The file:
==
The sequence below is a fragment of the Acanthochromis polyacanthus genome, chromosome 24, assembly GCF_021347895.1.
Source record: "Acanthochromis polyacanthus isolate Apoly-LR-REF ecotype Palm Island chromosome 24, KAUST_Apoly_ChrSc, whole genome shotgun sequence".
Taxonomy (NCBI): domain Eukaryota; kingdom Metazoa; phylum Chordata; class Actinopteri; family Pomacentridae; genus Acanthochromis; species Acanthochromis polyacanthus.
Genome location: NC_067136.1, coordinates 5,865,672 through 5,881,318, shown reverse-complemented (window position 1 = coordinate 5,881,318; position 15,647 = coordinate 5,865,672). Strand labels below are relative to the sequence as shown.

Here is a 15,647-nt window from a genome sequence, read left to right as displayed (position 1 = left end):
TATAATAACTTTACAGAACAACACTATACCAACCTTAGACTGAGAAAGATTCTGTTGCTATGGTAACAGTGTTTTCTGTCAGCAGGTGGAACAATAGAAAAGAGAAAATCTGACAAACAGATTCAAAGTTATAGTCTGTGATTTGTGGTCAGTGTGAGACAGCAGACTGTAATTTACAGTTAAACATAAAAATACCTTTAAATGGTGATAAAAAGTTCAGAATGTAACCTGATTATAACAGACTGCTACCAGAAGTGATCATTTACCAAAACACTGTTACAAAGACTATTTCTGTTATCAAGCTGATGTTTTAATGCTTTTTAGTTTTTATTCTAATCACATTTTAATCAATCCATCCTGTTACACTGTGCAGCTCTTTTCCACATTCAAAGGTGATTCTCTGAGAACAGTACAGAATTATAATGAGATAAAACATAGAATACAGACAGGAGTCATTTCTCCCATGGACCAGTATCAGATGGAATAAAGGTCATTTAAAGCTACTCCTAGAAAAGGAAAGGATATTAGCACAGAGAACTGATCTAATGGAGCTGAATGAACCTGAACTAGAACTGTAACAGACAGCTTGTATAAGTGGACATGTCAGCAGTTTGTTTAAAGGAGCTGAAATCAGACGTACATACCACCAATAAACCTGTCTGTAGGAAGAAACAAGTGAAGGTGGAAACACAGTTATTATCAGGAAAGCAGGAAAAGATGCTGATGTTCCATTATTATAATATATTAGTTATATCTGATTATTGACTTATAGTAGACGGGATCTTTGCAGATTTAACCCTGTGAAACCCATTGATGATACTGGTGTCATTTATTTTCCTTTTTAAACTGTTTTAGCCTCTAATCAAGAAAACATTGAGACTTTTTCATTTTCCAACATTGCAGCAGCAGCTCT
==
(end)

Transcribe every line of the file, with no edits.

The sequence below is a fragment of the Acanthochromis polyacanthus genome, chromosome 24, assembly GCF_021347895.1.
Source record: "Acanthochromis polyacanthus isolate Apoly-LR-REF ecotype Palm Island chromosome 24, KAUST_Apoly_ChrSc, whole genome shotgun sequence".
Taxonomy (NCBI): domain Eukaryota; kingdom Metazoa; phylum Chordata; class Actinopteri; family Pomacentridae; genus Acanthochromis; species Acanthochromis polyacanthus.
Genome location: NC_067136.1, coordinates 5,865,672 through 5,881,318, shown reverse-complemented (window position 1 = coordinate 5,881,318; position 15,647 = coordinate 5,865,672). Strand labels below are relative to the sequence as shown.

Here is a 15,647-nt window from a genome sequence, read left to right as displayed (position 1 = left end):
TATAATAACTTTACAGAACAACACTATACCAACCTTAGACTGAGAAAGATTCTGTTGCTATGGTAACAGTGTTTTCTGTCAGCAGGTGGAACAATAGAAAAGAGAAAATCTGACAAACAGATTCAAAGTTATAGTCTGTGATTTGTGGTCAGTGTGAGACAGCAGACTGTAATTTACAGTTAAACATAAAAATACCTTTAAATGGTGATAAAAAGTTCAGAATGTAACCTGATTATAACAGACTGCTACCAGAAGTGATCATTTACCAAAACACTGTTACAAAGACTATTTCTGTTATCAAGCTGATGTTTTAATGCTTTTTAGTTTTTATTCTAATCACATTTTAATCAATCCATCCTGTTACACTGTGCAGCTCTTTTCCACATTCAAAGGTGATTCTCTGAGAACAGTACAGAATTATAATGAGATAAAACATAGAATACAGACAGGAGTCATTTCTCCCATGGACCAGTATCAGATGGAATAAAGGTCATTTAAAGCTACTCCTAGAAAAGGAAAGGATATTAGCACAGAGAACTGATCTAATGGAGCTGAATGAACCTGAACTAGAACTGTAACAGACAGCTTGTATAAGTGGACATGTCAGCAGTTTGTTTAAAGGAGCTGAAATCAGACGTACATACCACCAATAAACCTGTCTGTAGGAAGAAACAAGTGAAGGTGGAAACACAGTTATTATCAGGAAAGCAGGAAAAGATGCTGATGTTCCATTATTATAATATATTAGTTATATCTGATTATTGACTTATAGTAGACGGGATCTTTGCAGATTTAACCCTGTGAAACCCATTGATGATACTGGTGTCATTTATTTTCCTTTTTAAACTGTTTTAGCCTCTAATCAAGAAAACATTGAGACTTTTTCATTTTCCAACATTGCAGCAGCAGCTCT